Citadels of Privilege: How LLCs funnel land rents into the pockets of wealthy investors

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As housing costs continue their inexorable climb upwards in cities across the US, concern is mounting about the role played by corporate investors. Referred to as the ‘financialization’ of housing, real estate is being hoovered-up by massive investment funds with names like BlackRock and Blackstone. With little personal connection to their tenants, these faceless investors engage in ruthless profit-seeking, deploying evictions as a weapon to raise rents as much as possible. The presence of these well-heeled investors is also driving prices upwards, pushing homeownership even further out of reach for the middle-class.

Mississippi: The Tangled Web of History, Class, Race and Water

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It's too easy for a northeastern US observer to have an overbearing and infuriating attitude regarding Mississippi. Unfortunately, Mississippi has a laundry list––or a butcher's bill if you like, of past sins that stick in the craw of humanists and the respecters of justice alike.  That said, no one is innocent. Dr. Martin Luther King Jr. observed (after getting hit with a brick in Chicago), "As long as the struggle was down in Alabama and Mississippi, they could look afar and think about it and say how terrible people are. When they discovered brotherhood had to be a reality in Chicago and that brotherhood extended to next door, then those latent hostilities came out."  So, we ought to look at the current problems in Jackson, Mississippi, bloodlessly and try to keep emotions out (I'm not saying it's easy). What happens when a group surrenders political power but economic power remains the preserve of the privileged? Perhaps, it will turn out that political power is often no power at all. Instead, it takes politics and economics for political economy like two elements forming a chemical compound producing different behaviors. 

Free Newark Now!

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Along with New York City, Newark, New Jersey, possesses one of the best locational advantages of any city in the United States. Founded in 1666 by Connecticut Puritans, the town grew by leaps and bounds; the Industrial Revolution sparked a meteoric increase in population and a multi-sector industrial and commercial base. First, canals and then railroads converged into the city. With a population of 8000 in 1820, people poured in, swelling the city’s population to 367,000 by 1910.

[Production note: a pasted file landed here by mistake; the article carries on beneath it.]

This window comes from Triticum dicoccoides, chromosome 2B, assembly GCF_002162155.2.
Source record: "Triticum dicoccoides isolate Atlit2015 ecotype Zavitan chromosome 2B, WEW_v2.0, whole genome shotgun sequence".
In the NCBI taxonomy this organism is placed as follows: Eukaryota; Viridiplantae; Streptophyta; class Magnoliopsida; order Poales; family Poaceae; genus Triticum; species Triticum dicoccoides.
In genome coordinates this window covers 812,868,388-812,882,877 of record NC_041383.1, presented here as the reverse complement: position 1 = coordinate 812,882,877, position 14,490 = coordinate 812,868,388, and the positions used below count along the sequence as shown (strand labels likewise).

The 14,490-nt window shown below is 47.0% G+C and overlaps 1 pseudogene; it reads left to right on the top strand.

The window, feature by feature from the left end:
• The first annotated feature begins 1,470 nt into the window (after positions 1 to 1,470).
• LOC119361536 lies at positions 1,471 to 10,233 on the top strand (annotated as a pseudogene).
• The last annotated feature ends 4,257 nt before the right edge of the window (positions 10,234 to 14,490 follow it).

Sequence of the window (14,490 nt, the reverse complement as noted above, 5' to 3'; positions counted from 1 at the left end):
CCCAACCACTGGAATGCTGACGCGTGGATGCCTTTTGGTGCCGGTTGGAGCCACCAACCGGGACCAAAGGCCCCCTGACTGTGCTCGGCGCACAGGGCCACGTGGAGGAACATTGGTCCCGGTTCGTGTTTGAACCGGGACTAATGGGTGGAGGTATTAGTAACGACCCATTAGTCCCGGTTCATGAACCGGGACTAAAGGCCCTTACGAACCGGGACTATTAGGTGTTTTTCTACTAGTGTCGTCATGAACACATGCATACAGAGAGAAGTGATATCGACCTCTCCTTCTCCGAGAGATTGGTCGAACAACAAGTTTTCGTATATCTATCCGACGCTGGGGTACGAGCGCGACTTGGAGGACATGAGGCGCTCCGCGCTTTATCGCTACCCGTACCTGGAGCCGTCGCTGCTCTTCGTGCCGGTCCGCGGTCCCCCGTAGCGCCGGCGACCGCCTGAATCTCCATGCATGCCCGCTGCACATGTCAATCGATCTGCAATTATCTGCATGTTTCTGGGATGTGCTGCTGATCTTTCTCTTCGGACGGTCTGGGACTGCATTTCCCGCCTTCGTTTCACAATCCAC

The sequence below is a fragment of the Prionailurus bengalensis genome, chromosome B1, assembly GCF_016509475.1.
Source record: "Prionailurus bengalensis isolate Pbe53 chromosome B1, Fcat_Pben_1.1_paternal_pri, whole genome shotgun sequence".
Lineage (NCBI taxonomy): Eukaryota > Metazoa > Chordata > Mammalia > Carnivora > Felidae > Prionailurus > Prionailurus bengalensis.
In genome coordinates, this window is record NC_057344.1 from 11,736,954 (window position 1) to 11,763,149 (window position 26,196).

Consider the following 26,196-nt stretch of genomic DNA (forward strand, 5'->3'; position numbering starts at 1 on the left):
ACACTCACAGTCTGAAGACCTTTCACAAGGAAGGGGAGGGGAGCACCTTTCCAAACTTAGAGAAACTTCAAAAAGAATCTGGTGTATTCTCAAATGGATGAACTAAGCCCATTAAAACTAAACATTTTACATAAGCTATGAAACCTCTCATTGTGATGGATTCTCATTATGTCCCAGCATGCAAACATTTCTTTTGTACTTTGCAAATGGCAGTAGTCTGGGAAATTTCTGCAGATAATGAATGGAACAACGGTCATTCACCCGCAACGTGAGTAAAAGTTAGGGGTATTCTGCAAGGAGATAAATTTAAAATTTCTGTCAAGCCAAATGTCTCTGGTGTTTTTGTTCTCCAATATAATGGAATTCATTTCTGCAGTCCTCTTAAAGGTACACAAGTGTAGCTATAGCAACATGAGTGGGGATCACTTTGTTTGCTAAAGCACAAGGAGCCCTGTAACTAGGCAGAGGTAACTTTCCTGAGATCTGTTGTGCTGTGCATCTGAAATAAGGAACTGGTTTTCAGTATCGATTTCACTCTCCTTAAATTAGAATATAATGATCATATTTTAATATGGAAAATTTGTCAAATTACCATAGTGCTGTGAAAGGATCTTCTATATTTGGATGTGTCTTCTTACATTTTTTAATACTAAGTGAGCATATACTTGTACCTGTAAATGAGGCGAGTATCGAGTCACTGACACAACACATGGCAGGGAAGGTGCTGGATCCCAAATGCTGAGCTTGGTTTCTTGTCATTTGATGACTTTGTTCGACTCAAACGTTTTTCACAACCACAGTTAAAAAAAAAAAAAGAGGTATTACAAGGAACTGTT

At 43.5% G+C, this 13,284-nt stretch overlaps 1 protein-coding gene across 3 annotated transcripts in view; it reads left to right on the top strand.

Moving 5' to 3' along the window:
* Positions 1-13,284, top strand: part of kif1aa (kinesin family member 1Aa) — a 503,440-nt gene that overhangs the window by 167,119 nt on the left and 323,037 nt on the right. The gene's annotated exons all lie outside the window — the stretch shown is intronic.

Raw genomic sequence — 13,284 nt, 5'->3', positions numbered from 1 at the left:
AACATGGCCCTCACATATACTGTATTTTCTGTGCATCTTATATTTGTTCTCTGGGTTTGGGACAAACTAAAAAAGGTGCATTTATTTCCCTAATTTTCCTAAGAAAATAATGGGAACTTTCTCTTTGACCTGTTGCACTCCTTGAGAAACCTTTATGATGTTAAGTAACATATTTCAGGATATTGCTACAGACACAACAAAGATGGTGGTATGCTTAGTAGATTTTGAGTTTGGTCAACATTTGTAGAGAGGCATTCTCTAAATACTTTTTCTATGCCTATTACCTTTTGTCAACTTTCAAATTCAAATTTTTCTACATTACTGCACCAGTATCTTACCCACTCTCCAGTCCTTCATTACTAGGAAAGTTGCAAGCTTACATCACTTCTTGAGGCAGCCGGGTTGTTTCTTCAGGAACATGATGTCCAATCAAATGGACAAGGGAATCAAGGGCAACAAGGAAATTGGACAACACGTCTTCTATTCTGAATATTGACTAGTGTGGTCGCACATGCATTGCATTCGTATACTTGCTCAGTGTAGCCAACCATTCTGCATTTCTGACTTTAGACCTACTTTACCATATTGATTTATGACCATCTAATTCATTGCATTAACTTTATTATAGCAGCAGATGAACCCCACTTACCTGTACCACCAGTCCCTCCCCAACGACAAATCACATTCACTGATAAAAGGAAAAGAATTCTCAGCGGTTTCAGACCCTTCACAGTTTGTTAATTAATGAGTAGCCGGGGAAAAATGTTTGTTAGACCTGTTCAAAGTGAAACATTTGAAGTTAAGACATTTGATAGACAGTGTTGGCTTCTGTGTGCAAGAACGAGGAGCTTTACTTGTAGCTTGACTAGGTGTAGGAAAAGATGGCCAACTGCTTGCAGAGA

Mass MoCA: When Does Public Investment Pay Off?

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North Adams is one of of dozens of similar towns spread across New England, and similar to small Pennsylvania manufacturing towns centered on steel, coal, and railroads. However, cities like North Adams, Lowell, Pawtucket, and others also produced a broader range of goods which supplied the world with textiles, clocks, brass, firearms, and 20th-century electronic components.  What happened in New England factory towns also happened in Pennsylvania towns and in other rustbelt towns. It's an old story: factory closures or relocation combined with changes in global trading patterns. The result? Subsequent impoverishment and depopulation of communities.

Working Towards a Progressive Property Tax

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CPTR and its parent organizations have demonstrated how a property tax can be made progressive by using the land value tax. Why? Businesses and homeowners in the lower quintiles of value benefit from the tax shift. Why? The percentage of the building’s value to its land value is higher (though individual results may vary).  There’s also solid theoretical and empirical evidence that land value taxation turns a property tax into one that comports with principles of progressive taxation. In other words, a “progressive” tax is one in which the tax burden increases with income. As a result, high-income families pay a higher portion of the tax burden, while low- and middle-income taxpayers shoulder a relatively lower tax burden.  This is a generally accepted practice for income taxes (except in states with a flat (ergo regressive) income tax). “Flat” means one rate for every income level (though some states exempt the first several thousands of dollars in wages). “Regressive” means low-income/wealth taxpayers pay a relatively higher percentage of the tax burden. In contrast, middle- and high-income/wealth taxpayers shoulder a relatively small tax burden. 

Eat the Poor, Boise Edition

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In a nation with so many problems, it can be jarring to be informed about issues from ‘on high.’ What's not so harsh is finding practical solutions performed by people living with the pain. But, unfortunately, we have to come down to earth and  to be grounded for that. A case in point comes to us from the New York Times (the ‘on high’ bit) and the people in the trenches doing the hard but noble work (in this case, City Council in Boise, Idaho).